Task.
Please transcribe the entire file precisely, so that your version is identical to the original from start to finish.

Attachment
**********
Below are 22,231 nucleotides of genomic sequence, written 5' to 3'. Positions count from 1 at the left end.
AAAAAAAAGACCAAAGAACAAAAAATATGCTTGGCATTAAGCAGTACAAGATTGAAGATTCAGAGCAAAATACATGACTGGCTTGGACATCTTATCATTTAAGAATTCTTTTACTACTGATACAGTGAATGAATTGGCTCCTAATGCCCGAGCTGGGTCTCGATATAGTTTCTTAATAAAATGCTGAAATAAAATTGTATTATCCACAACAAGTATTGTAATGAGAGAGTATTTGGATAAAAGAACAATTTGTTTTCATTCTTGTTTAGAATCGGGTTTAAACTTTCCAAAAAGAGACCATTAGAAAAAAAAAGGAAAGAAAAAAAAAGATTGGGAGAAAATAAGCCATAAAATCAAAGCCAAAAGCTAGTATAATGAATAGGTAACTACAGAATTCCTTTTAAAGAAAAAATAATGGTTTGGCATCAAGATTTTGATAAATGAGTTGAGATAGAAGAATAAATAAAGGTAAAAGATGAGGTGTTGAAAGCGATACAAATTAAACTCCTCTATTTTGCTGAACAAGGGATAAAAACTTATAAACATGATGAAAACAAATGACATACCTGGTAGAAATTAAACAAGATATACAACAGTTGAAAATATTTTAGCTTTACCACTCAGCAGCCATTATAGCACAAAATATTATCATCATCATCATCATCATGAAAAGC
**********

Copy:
Below are 22,231 nucleotides of genomic sequence, written 5' to 3'. Positions count from 1 at the left end.
AAAAAAAAGACCAAAGAACAAAAAATATGCTTGGCATTAAGCAGTACAAGATTGAAGATTCAGAGCAAAATACATGACTGGCTTGGACATCTTATCATTTAAGAATTCTTTTACTACTGATACAGTGAATGAATTGGCTCCTAATGCCCGAGCTGGGTCTCGATATAGTTTCTTAATAAAATGCTGAAATAAAATTGTATTATCCACAACAAGTATTGTAATGAGAGAGTATTTGGATAAAAGAACAATTTGTTTTCATTCTTGTTTAGAATCGGGTTTAAACTTTCCAAAAAGAGACCATTAGAAAAAAAAAGGAAAGAAAAAAAAAGATTGGGAGAAAATAAGCCATAAAATCAAAGCCAAAAGCTAGTATAATGAATAGGTAACTACAGAATTCCTTTTAAAGAAAAAATAATGGTTTGGCATCAAGATTTTGATAAATGAGTTGAGATAGAAGAATAAATAAAGGTAAAAGATGAGGTGTTGAAAGCGATACAAATTAAACTCCTCTATTTTGCTGAACAAGGGATAAAAACTTATAAACATGATGAAAACAAATGACATACCTGGTAGAAATTAAACAAGATATACAACAGTTGAAAATATTTTAGCTTTACCACTCAGCAGCCATTATAGCACAAAATATTATCATCATCATCATCATCATGAAAAGC